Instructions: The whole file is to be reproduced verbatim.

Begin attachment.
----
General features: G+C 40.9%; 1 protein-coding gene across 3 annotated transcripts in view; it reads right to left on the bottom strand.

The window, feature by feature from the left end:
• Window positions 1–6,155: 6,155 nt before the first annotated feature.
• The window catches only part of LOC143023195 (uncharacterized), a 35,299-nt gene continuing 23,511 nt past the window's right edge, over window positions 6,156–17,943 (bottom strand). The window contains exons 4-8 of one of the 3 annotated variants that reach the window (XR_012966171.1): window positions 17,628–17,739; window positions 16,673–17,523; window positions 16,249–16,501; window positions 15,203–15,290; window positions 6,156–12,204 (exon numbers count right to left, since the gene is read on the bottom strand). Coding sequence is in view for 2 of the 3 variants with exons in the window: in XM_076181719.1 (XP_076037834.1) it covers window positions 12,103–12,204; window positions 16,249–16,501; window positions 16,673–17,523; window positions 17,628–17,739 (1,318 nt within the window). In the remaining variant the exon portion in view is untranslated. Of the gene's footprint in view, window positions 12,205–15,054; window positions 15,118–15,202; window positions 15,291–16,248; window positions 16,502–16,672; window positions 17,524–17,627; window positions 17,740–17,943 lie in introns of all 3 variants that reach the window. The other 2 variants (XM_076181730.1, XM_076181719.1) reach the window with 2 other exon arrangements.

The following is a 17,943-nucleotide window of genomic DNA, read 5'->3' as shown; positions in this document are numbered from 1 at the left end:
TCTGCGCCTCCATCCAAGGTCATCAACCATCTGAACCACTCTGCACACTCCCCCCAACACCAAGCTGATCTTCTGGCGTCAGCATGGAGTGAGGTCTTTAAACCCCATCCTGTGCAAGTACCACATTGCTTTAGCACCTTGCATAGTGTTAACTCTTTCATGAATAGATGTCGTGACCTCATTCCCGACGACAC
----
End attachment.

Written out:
General features: G+C 40.9%; 1 protein-coding gene across 3 annotated transcripts in view; it reads right to left on the bottom strand.

The window, feature by feature from the left end:
• Window positions 1–6,155: 6,155 nt before the first annotated feature.
• The window catches only part of LOC143023195 (uncharacterized), a 35,299-nt gene continuing 23,511 nt past the window's right edge, over window positions 6,156–17,943 (bottom strand). The window contains exons 4-8 of one of the 3 annotated variants that reach the window (XR_012966171.1): window positions 17,628–17,739; window positions 16,673–17,523; window positions 16,249–16,501; window positions 15,203–15,290; window positions 6,156–12,204 (exon numbers count right to left, since the gene is read on the bottom strand). Coding sequence is in view for 2 of the 3 variants with exons in the window: in XM_076181719.1 (XP_076037834.1) it covers window positions 12,103–12,204; window positions 16,249–16,501; window positions 16,673–17,523; window positions 17,628–17,739 (1,318 nt within the window). In the remaining variant the exon portion in view is untranslated. Of the gene's footprint in view, window positions 12,205–15,054; window positions 15,118–15,202; window positions 15,291–16,248; window positions 16,502–16,672; window positions 17,524–17,627; window positions 17,740–17,943 lie in introns of all 3 variants that reach the window. The other 2 variants (XM_076181730.1, XM_076181719.1) reach the window with 2 other exon arrangements.

The following is a 17,943-nucleotide window of genomic DNA, read 5'->3' as shown; positions in this document are numbered from 1 at the left end:
TCTGCGCCTCCATCCAAGGTCATCAACCATCTGAACCACTCTGCACACTCCCCCCAACACCAAGCTGATCTTCTGGCGTCAGCATGGAGTGAGGTCTTTAAACCCCATCCTGTGCAAGTACCACATTGCTTTAGCACCTTGCATAGTGTTAACTCTTTCATGAATAGATGTCGTGACCTCATTCCCGACGACAC